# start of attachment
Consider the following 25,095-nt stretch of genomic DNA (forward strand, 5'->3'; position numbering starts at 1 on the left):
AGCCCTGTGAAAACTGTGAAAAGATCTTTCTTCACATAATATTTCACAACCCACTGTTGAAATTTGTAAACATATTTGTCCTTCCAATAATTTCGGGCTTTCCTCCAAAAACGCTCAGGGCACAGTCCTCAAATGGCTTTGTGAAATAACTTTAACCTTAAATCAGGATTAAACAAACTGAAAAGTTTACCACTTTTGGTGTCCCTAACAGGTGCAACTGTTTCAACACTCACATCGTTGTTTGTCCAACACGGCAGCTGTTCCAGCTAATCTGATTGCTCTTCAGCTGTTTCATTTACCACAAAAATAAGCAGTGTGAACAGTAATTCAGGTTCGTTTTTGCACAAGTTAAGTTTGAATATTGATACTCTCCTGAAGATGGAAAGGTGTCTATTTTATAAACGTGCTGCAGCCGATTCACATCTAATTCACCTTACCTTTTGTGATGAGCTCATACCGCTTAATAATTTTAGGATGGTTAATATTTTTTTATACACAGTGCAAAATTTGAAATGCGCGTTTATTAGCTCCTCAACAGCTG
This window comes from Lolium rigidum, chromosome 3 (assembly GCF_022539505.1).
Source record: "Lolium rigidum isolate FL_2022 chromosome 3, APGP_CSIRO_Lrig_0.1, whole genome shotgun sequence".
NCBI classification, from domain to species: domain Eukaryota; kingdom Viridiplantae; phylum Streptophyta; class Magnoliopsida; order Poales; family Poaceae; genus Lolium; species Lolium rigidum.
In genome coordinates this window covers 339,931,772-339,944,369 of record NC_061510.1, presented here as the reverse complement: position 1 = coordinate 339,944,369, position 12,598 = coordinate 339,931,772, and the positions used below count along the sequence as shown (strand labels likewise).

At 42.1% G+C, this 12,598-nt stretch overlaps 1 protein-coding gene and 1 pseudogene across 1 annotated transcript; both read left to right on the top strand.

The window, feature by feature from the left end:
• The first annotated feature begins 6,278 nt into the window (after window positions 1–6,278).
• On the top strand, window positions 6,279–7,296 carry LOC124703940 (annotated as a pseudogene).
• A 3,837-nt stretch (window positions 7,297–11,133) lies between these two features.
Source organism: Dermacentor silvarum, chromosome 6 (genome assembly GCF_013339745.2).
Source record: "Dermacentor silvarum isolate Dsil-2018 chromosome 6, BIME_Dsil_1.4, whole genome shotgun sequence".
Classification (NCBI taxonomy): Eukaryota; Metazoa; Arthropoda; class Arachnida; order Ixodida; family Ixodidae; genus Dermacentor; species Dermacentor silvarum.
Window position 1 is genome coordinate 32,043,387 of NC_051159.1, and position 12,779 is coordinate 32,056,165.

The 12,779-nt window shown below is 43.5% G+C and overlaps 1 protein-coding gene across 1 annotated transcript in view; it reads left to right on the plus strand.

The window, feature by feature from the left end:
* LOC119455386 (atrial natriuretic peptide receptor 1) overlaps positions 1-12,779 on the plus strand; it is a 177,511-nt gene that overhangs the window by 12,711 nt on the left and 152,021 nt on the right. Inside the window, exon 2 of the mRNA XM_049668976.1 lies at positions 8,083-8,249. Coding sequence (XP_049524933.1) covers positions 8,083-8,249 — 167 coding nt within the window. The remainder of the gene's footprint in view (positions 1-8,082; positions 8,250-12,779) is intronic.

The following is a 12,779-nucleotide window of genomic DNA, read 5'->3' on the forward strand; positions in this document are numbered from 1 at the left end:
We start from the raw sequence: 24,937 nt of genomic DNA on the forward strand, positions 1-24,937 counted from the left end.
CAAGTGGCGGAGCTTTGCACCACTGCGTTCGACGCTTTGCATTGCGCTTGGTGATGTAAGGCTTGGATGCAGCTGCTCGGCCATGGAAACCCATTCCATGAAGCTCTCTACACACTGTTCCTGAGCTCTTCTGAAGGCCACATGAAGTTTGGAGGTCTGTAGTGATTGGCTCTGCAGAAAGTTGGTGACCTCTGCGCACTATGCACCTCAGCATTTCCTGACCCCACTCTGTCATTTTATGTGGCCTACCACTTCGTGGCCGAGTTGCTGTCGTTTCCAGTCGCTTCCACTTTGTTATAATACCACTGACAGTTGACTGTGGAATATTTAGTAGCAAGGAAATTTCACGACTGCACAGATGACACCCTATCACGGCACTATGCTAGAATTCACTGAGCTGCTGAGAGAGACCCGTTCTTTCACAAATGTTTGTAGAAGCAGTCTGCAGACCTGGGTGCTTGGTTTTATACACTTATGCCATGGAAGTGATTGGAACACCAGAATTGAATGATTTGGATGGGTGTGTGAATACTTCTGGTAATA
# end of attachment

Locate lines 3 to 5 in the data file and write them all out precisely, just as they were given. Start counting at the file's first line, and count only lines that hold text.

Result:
This window comes from Lolium rigidum, chromosome 3 (assembly GCF_022539505.1).
Source record: "Lolium rigidum isolate FL_2022 chromosome 3, APGP_CSIRO_Lrig_0.1, whole genome shotgun sequence".
NCBI classification, from domain to species: domain Eukaryota; kingdom Viridiplantae; phylum Streptophyta; class Magnoliopsida; order Poales; family Poaceae; genus Lolium; species Lolium rigidum.